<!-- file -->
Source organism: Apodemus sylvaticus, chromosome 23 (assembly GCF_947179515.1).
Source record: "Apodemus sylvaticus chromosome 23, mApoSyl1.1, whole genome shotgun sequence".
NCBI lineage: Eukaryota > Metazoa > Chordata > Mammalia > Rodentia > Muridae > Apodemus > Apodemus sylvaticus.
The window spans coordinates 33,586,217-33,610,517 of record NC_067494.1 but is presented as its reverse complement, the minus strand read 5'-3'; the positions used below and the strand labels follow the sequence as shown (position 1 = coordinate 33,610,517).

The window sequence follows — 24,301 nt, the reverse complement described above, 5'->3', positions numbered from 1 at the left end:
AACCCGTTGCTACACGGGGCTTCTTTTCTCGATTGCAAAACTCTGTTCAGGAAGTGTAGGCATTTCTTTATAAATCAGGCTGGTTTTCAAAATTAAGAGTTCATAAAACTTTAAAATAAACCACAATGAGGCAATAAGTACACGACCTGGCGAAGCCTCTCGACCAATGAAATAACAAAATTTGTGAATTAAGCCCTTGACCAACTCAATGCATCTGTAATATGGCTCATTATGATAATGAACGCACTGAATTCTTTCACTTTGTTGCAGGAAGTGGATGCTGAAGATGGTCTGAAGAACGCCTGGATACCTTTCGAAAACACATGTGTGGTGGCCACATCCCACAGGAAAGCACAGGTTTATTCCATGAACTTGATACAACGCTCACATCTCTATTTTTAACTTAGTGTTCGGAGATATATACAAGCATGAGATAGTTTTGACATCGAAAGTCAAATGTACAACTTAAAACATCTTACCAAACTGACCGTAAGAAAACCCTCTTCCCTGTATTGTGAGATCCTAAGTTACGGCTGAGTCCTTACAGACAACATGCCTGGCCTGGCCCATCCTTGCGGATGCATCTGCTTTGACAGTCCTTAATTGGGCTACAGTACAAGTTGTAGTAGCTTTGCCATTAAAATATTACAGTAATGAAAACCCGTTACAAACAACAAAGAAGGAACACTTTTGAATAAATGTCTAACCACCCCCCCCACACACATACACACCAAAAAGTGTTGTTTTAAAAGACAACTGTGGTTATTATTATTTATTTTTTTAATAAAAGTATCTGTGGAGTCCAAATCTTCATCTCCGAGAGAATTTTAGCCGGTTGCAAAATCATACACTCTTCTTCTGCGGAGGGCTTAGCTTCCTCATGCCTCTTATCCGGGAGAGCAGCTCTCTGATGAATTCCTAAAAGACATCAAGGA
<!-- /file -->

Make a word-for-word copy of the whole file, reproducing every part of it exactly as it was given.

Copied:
Source organism: Apodemus sylvaticus, chromosome 23 (assembly GCF_947179515.1).
Source record: "Apodemus sylvaticus chromosome 23, mApoSyl1.1, whole genome shotgun sequence".
NCBI lineage: Eukaryota > Metazoa > Chordata > Mammalia > Rodentia > Muridae > Apodemus > Apodemus sylvaticus.
The window spans coordinates 33,586,217-33,610,517 of record NC_067494.1 but is presented as its reverse complement, the minus strand read 5'-3'; the positions used below and the strand labels follow the sequence as shown (position 1 = coordinate 33,610,517).

The window sequence follows — 24,301 nt, the reverse complement described above, 5'->3', positions numbered from 1 at the left end:
AACCCGTTGCTACACGGGGCTTCTTTTCTCGATTGCAAAACTCTGTTCAGGAAGTGTAGGCATTTCTTTATAAATCAGGCTGGTTTTCAAAATTAAGAGTTCATAAAACTTTAAAATAAACCACAATGAGGCAATAAGTACACGACCTGGCGAAGCCTCTCGACCAATGAAATAACAAAATTTGTGAATTAAGCCCTTGACCAACTCAATGCATCTGTAATATGGCTCATTATGATAATGAACGCACTGAATTCTTTCACTTTGTTGCAGGAAGTGGATGCTGAAGATGGTCTGAAGAACGCCTGGATACCTTTCGAAAACACATGTGTGGTGGCCACATCCCACAGGAAAGCACAGGTTTATTCCATGAACTTGATACAACGCTCACATCTCTATTTTTAACTTAGTGTTCGGAGATATATACAAGCATGAGATAGTTTTGACATCGAAAGTCAAATGTACAACTTAAAACATCTTACCAAACTGACCGTAAGAAAACCCTCTTCCCTGTATTGTGAGATCCTAAGTTACGGCTGAGTCCTTACAGACAACATGCCTGGCCTGGCCCATCCTTGCGGATGCATCTGCTTTGACAGTCCTTAATTGGGCTACAGTACAAGTTGTAGTAGCTTTGCCATTAAAATATTACAGTAATGAAAACCCGTTACAAACAACAAAGAAGGAACACTTTTGAATAAATGTCTAACCACCCCCCCCACACACATACACACCAAAAAGTGTTGTTTTAAAAGACAACTGTGGTTATTATTATTTATTTTTTTAATAAAAGTATCTGTGGAGTCCAAATCTTCATCTCCGAGAGAATTTTAGCCGGTTGCAAAATCATACACTCTTCTTCTGCGGAGGGCTTAGCTTCCTCATGCCTCTTATCCGGGAGAGCAGCTCTCTGATGAATTCCTAAAAGACATCAAGGA